Additional Career Paths After Completing a Certified Nursing Assistant Program

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Patient Care Technician

A Patient Care Technician (PCT) is a healthcare professional who works under the supervision of an RN or physician to provide basic patient care. Some of the job duties of a PCT may include:

  1. Assisting patients with activities of daily living, such as bathing, grooming, and dressing.
  2. Taking vital signs and recording medical histories.
  3. Assisting with medical procedures, such as wound care and catheterization.
  4. Collecting patient samples, such as blood or urine, for laboratory testing.
  5. Transporting patients to and from appointments or procedures.
  6. Assisting with the maintenance of medical equipment.
  7. Maintaining accurate patient records and updating charts.
  8. Performing basic administrative tasks, such as answering phones and scheduling appointments.

PCTs typically work in hospitals, clinics, or long-term care facilities. They may work with a variety of patients, including those with acute or chronic illnesses, and may be responsible for managing multiple patients at once. PCTs typically complete a nursing assistant program and may also hold additional certifications in areas such as phlebotomy or EKG monitoring. PCTs work as part of a healthcare team and may collaborate with other healthcare professionals, such as RNs, LPNs, and physicians.

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A Phlebotomist is a healthcare professional who is trained to collect blood samples from patients for laboratory testing. Some of the job duties of a Phlebotomist may include:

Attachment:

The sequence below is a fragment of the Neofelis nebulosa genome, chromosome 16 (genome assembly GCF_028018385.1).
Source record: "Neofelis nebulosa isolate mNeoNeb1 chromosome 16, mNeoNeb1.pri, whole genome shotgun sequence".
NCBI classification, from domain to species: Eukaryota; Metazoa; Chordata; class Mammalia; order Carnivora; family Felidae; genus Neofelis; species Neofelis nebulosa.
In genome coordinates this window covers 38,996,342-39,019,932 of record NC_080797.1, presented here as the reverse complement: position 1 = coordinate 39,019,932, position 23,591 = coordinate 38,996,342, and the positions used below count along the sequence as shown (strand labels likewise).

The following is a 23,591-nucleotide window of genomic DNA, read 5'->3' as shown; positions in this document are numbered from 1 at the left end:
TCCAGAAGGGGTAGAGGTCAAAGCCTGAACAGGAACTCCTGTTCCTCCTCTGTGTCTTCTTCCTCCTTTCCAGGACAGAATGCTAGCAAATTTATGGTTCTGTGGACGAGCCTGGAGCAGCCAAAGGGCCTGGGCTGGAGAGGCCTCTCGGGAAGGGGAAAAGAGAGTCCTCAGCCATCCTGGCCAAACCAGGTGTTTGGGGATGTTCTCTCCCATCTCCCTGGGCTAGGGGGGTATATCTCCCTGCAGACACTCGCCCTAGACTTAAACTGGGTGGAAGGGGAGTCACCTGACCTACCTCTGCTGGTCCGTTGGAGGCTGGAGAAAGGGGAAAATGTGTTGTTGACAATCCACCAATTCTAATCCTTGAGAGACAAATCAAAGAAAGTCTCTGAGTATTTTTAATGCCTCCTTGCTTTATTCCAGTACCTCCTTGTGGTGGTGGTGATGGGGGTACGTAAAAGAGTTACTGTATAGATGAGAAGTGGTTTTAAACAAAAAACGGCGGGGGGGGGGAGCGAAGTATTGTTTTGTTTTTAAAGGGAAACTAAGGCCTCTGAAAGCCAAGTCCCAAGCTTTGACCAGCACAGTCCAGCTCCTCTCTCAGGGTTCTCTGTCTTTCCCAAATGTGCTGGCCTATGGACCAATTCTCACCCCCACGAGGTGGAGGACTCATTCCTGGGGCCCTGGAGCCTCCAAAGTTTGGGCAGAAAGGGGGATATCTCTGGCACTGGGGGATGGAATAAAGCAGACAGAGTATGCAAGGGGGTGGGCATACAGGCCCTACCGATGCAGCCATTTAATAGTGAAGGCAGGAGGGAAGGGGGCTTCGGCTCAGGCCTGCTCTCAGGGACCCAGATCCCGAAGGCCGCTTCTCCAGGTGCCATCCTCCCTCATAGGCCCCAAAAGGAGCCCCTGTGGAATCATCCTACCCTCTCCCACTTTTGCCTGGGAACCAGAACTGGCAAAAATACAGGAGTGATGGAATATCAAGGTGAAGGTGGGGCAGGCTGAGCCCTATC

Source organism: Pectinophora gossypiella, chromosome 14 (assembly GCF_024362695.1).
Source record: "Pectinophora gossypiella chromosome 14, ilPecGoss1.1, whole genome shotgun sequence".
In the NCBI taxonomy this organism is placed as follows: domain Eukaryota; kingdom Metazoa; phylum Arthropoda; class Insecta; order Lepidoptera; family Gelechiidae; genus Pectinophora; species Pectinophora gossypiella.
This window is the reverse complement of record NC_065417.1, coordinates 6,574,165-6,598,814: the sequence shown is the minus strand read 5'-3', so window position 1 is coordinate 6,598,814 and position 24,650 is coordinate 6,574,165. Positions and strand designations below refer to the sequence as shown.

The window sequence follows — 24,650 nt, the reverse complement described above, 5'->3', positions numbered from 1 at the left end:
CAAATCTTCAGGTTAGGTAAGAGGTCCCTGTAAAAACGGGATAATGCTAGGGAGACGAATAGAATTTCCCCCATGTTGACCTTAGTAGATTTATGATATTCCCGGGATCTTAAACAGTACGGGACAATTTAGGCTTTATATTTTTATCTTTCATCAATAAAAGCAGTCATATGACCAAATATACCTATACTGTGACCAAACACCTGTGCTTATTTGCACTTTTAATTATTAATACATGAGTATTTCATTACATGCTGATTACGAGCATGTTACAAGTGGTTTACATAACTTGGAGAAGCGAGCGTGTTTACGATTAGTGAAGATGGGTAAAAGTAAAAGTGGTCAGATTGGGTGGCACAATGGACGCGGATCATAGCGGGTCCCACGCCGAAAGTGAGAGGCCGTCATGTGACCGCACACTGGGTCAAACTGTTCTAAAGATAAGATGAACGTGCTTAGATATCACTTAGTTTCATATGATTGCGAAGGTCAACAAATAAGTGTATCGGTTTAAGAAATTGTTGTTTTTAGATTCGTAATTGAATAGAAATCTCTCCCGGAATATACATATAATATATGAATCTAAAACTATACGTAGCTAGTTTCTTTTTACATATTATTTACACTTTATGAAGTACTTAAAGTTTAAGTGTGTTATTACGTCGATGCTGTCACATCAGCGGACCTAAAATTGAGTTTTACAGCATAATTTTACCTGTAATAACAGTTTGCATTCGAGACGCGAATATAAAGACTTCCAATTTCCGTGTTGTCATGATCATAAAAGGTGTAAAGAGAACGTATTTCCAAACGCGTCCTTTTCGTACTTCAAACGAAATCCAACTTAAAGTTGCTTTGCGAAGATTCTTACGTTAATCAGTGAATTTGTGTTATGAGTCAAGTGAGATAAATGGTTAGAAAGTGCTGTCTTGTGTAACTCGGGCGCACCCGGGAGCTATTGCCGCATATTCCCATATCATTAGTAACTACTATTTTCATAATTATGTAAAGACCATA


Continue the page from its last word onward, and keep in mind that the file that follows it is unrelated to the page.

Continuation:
1. Explaining the blood-drawing process to patients and answering any questions they may have.
  2. Identifying patients and labeling blood samples accurately.
  3. Selecting and preparing the appropriate equipment, such as needles, tubes, and vials, for blood collection.
  4. Locating veins and inserting needles into veins to draw blood.
  5. Monitoring patients during and after the blood collection process to ensure their safety and comfort.
  6. Disposing of used needles and other equipment properly and following appropriate safety protocols.
  7. Maintaining accurate records of blood samples and test results.

Phlebotomists may work in hospitals, clinics, or blood donation centers. They may work with a variety of patients, including children and adults, and may be responsible for managing multiple patients at once. Phlebotomists typically complete a phlebotomy training program, which may include classroom instruction and hands-on practice, and may also need to be certified or licensed in their state. They must be skilled at working with patients and must have a strong attention to detail to ensure accurate blood collection and labeling.

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